March 22, 2008 |
Amherst, the defending NCAA Division III men's basketball champion, proved too much for Ursinus in its first Final Four appearance since 1981. The Lord Jeffs pummeled the Bears, 84-58, in a semifinal yesterday at the Salem Civic Center, ending their winning streak at 23 games. Amherst (27-3), ranked third in the country by D3Hoops.com, will play Washington-St. Louis (24-6) for the championship at 4 p.m. today after Ursinus faces Hope (27-4) in the consolation game at 1:30.
February 20, 1991 |
A man who burned himself to death on the Amherst town common in an apparent protest against the Persian Gulf war was identified yesterday as Gregory D. Levey, 30, a substitute teacher. Authorities said Levey acted alone when he doused himself with two gallons of paint thinner and set himself ablaze Monday afternoon in a protest that horrified onlookers in the center of Amherst, a university town of about 35,000 residents about 75 miles west of Boston. Levey was the son of Robert Levey, Boston Globe restaurant critic, and the stepson of Ellen Goodman, a Pulitzer Prize-winning columnist for the Globe.
March 21, 2008 |
It took 27 years and two clutch free throws, but Ursinus finally will return to the Division III men's basketball Final Four tonight in Salem, Va. The 16th-seeded Bears (29-2) will face Amherst (Mass.), the defending national champion, at 5 p.m. in the Salem Civic Center. The Lord Jeffs are playing in their third straight Final Four. Nick Shattuck leads the Bears with 22.3 points per game and averages 6.5 rebounds. John Noonan and Matt Hilton of the Collegeville team also average double figures, at 15.1 and 12.4 ppg., respectively.
March 23, 2008 |
Ursinus finished fourth in the Division III men's basketball tournament, losing yesterday's consolation game to Hope College, 100-86. John Noonan scored 24 points for the Bears (29-4), who were in the Final Four for the first time since 1981. Washington-St. Louis (25-6) won its first NCAA title with a 90-68 win over defending champion Amherst (27-4).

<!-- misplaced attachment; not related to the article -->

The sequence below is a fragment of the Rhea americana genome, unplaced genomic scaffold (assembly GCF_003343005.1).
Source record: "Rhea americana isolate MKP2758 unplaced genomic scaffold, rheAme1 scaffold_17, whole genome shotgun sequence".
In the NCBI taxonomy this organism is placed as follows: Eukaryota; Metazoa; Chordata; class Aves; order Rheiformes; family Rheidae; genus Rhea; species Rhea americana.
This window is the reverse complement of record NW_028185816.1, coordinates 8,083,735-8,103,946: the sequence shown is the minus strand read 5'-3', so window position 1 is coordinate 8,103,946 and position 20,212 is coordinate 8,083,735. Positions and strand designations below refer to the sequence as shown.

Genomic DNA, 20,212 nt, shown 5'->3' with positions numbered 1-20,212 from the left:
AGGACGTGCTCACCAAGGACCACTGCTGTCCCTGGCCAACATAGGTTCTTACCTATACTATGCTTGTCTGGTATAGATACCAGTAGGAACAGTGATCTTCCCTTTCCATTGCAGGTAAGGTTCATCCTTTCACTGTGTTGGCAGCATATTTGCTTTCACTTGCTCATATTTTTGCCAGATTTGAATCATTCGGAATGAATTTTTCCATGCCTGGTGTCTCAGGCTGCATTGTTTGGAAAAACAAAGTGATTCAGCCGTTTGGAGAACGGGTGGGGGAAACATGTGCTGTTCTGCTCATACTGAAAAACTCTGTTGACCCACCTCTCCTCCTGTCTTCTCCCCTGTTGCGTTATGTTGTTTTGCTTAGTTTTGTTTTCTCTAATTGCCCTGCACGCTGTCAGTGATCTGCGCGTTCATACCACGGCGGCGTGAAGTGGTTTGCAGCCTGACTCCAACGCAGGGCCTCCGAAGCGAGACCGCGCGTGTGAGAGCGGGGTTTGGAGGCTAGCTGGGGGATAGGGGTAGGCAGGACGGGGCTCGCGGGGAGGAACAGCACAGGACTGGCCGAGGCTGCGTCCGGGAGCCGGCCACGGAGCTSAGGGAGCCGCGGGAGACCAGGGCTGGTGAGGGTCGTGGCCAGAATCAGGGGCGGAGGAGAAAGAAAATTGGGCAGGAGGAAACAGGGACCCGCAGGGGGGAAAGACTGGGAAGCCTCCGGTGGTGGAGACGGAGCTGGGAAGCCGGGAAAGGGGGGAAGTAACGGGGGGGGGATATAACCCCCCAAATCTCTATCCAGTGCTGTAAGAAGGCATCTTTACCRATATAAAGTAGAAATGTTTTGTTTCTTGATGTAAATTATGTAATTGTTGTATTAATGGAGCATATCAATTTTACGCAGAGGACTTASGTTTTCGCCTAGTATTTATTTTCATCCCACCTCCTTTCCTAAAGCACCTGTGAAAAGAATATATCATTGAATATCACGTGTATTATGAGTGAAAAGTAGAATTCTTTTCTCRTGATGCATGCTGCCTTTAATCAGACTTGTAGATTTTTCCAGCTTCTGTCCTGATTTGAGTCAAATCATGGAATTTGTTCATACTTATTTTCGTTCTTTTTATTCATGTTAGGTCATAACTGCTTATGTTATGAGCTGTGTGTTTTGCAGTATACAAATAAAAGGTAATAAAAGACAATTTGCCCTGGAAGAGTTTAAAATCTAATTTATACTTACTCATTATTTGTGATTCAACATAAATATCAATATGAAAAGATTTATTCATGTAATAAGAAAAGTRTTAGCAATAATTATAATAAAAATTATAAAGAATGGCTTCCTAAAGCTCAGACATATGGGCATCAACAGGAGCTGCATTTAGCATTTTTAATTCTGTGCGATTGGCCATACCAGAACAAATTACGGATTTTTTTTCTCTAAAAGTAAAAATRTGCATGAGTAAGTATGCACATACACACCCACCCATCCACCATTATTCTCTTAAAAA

January 26, 1996 |
For the last 20 years or so of her life, before her death in 1886 at the age of 55, Emily Dickinson didn't leave her family's house in Amherst, Mass. One of America's greatest poets, she is also one of its most famous recluses. In The Belle of Amherst at Hedgerow Theatre, playwright William Luce and actress Penelope Reed artfully combine these two aspects of Emily Dickinson into a comprehensible whole. The Dickinson that Luce creates and Reed presents comes vividly to life. There is no way of knowing, of course, whether Emily Dickinson, about whom not very much is known, was really like the Luce-Reed version, but the woman on the Hedgerow stage is a credible, engaging character, and the audience certainly gets to know and understand her better than the townspeople of Amherst did the real Emily.
July 9, 1987 |
When Penelope Reed takes the stage tomorrow night at Neumann College in Aston, her performance as Emily Dickinson in The Belle of Amherst will be more than just a benefit for Hedgerow Theater's rebuilding effort. It will be a return to her roots. "Jasper Deeter was my first teacher," Reed recalled in a warm, clear voice that resonated with awe as she talked about Hedgerow's legendary founder. Deeter started the company in 1923 and was one of its driving forces until he retired in 1956.
June 22, 1999 |
It is ironic that Emily Dickinson, perhaps the most celebrated recluse in Western literature, should turn out to be one of the most visible characters in contemporary American theater. That's what the great poet, who rarely strayed beyond the boundaries of her garden in the last decades of her life, has become, thanks to the enduring popularity of William Luce's 1976 play The Belle of Amherst. Dickinson's latest local theatrical incarnation is in a new theater in Ambler where, performed by Ceal Phelan, the one-woman play is closing the initial, three-production season of the Act II Playhouse.
January 25, 2013 |
Melissa Ketunuti was upbeat, positive, and incredibly smart - the kind of medical student a professor who has taught hundreds of young people still recalls vividly years after her graduation. That's the assessment of Robert Siegel, a former Stanford Medical School professor of Ketunuti, the 35-year-old pediatrician and researcher at Children's Hospital of Philadelphia who was found strangled, bound, and set on fire Monday in her Naudain Street home. Jason Smith, a 36-year-old Levittown exterminator, was charged Thursday with Ketunuti's death.
September 29, 2015 |
Jimmy McAfee has produced five interceptions and three touchdown catches during Germantown Academy's 4-0 start. When the senior's academic talents are added to the equation, it appears he's an ideal Ivy or Patriot League recruit. But for as much as he enjoys football, McAfee plans to concentrate on playing lacrosse and studying economics at Amherst. "I really like the speed of the game, the back-and-forth action, and that there's few stoppages," he said. McAfee, a third-year starter, has shined on the gridiron as a slot receiver, free safety, and kick returner.